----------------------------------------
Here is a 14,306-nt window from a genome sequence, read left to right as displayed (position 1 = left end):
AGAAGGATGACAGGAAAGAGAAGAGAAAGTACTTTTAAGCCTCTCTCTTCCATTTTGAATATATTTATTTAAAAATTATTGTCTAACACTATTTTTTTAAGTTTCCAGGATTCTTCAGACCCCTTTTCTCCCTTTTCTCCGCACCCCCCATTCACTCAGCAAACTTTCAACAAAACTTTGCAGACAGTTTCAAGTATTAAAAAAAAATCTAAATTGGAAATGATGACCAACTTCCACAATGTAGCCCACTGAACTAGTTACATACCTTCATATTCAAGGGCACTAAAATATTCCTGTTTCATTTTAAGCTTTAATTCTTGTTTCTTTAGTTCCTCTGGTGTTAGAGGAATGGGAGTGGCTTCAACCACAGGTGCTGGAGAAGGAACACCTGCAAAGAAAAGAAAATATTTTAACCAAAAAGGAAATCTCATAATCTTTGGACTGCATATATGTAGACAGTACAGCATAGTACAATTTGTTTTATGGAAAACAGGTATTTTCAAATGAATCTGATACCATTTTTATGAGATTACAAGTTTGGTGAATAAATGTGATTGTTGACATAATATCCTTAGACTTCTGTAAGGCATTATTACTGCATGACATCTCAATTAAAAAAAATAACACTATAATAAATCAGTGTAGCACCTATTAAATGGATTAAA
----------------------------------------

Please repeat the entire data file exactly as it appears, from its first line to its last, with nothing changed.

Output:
Here is a 14,306-nt window from a genome sequence, read left to right as displayed (position 1 = left end):
AGAAGGATGACAGGAAAGAGAAGAGAAAGTACTTTTAAGCCTCTCTCTTCCATTTTGAATATATTTATTTAAAAATTATTGTCTAACACTATTTTTTTAAGTTTCCAGGATTCTTCAGACCCCTTTTCTCCCTTTTCTCCGCACCCCCCATTCACTCAGCAAACTTTCAACAAAACTTTGCAGACAGTTTCAAGTATTAAAAAAAAATCTAAATTGGAAATGATGACCAACTTCCACAATGTAGCCCACTGAACTAGTTACATACCTTCATATTCAAGGGCACTAAAATATTCCTGTTTCATTTTAAGCTTTAATTCTTGTTTCTTTAGTTCCTCTGGTGTTAGAGGAATGGGAGTGGCTTCAACCACAGGTGCTGGAGAAGGAACACCTGCAAAGAAAAGAAAATATTTTAACCAAAAAGGAAATCTCATAATCTTTGGACTGCATATATGTAGACAGTACAGCATAGTACAATTTGTTTTATGGAAAACAGGTATTTTCAAATGAATCTGATACCATTTTTATGAGATTACAAGTTTGGTGAATAAATGTGATTGTTGACATAATATCCTTAGACTTCTGTAAGGCATTATTACTGCATGACATCTCAATTAAAAAAAATAACACTATAATAAATCAGTGTAGCACCTATTAAATGGATTAAA